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The Role of Uncertainty and Learning for the Success of International Climate Agreements

  • Finus, Michael
  • Pintassilgo, Pedro

Technological developments intensify linkages between nations, making unilateral policies less effective. Though transnational externalities (e.g. trade, contagious diseases and terrorism) warrants coordination and cooperation between governments, this proves some times difficult. This is particularly true for international environmental agreements. One reason for meager success is the public good character of environmental protection encouraging free-riding. Another reason one might suspect are the large uncertainties surrounding most environmental problems, and in particular climate change, providing sufficient excuse to remain inactive. Paradoxically, some recent papers have concluded just the opposite: the veil of uncertainty can be conducive to the success of international environmental cooperation. This sheds serious doubts on the benefits from research on better understanding environmental impacts. In this paper, we explain why and under which conditions such a pessimistic conclusion can be true. However, taking a broader view, we argue that these unfavorable conditions are rather an exception than the rule. Most important, we suggest a mechanism that mitigates the negative effect of learning and which may even turn it into a positive effect. Our results apply beyond the specifics of climate change to similar problems of cooperation in the presence of externalities.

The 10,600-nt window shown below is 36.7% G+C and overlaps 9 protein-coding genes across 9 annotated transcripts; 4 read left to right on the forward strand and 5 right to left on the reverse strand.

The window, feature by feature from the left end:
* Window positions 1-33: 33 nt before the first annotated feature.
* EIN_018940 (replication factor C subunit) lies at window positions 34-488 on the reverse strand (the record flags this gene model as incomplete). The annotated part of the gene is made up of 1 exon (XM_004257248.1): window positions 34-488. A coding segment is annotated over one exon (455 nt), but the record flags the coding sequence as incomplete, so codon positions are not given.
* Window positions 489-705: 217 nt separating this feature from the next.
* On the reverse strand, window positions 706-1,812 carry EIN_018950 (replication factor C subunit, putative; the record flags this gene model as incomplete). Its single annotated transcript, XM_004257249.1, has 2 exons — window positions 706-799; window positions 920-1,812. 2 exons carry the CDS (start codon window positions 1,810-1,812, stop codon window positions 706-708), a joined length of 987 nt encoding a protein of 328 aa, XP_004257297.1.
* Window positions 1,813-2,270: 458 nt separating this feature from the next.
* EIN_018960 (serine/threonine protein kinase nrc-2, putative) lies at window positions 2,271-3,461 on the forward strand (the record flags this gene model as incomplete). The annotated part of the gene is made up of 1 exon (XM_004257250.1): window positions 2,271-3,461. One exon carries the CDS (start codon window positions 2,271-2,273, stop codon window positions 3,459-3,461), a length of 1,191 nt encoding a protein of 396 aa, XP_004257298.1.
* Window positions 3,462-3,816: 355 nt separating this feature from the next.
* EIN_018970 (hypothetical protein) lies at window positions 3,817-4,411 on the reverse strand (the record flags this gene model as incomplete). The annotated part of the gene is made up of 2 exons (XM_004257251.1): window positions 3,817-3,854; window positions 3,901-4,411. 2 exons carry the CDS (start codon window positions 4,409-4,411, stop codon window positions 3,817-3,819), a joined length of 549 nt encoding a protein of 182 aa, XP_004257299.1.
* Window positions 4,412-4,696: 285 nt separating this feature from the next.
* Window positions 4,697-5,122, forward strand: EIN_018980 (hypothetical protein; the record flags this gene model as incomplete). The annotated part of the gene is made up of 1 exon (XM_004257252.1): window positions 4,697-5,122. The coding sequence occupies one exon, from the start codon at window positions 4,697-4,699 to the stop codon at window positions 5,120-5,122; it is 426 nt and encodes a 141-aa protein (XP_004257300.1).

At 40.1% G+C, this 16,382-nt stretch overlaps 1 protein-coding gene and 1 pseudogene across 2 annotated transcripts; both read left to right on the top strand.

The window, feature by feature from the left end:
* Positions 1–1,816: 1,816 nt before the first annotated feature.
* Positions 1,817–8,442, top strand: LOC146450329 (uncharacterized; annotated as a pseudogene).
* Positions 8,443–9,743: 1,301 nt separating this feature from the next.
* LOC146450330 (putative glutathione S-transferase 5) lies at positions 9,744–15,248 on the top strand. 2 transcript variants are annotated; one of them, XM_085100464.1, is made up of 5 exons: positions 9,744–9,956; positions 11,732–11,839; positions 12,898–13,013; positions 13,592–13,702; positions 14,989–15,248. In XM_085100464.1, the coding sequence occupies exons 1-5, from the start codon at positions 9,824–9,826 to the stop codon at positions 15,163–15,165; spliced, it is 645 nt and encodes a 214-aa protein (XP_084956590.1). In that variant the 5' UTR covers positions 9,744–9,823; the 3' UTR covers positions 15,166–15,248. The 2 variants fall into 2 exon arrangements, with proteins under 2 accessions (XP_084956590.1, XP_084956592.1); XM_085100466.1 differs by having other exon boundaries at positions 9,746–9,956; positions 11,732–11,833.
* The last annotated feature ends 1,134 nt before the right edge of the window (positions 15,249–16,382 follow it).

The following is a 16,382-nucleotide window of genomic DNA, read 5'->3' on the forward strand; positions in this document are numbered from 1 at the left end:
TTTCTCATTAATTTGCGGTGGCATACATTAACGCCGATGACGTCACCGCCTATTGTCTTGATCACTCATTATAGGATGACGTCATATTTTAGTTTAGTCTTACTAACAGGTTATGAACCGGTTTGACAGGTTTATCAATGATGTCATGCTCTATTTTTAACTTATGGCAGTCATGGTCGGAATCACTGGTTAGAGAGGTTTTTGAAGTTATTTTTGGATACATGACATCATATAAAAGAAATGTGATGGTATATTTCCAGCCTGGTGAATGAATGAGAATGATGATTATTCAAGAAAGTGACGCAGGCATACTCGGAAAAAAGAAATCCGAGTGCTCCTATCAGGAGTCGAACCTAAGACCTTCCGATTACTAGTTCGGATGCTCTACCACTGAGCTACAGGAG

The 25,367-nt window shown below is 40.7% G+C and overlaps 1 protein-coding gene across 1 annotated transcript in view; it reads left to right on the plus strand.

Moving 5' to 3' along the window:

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Paper provided by University of Stirling, Division of Economics in its series Stirling Economics Discussion Papers with number 2009-16.

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Date of creation: Aug 2009
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Handle: RePEc:stl:stledp:2009-16
Contact details of provider: Postal: Division of Economics, University of Stirling, Stirling, Scotland FK9 4LA
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Web page: http://www.econ.stir.ac.uk/

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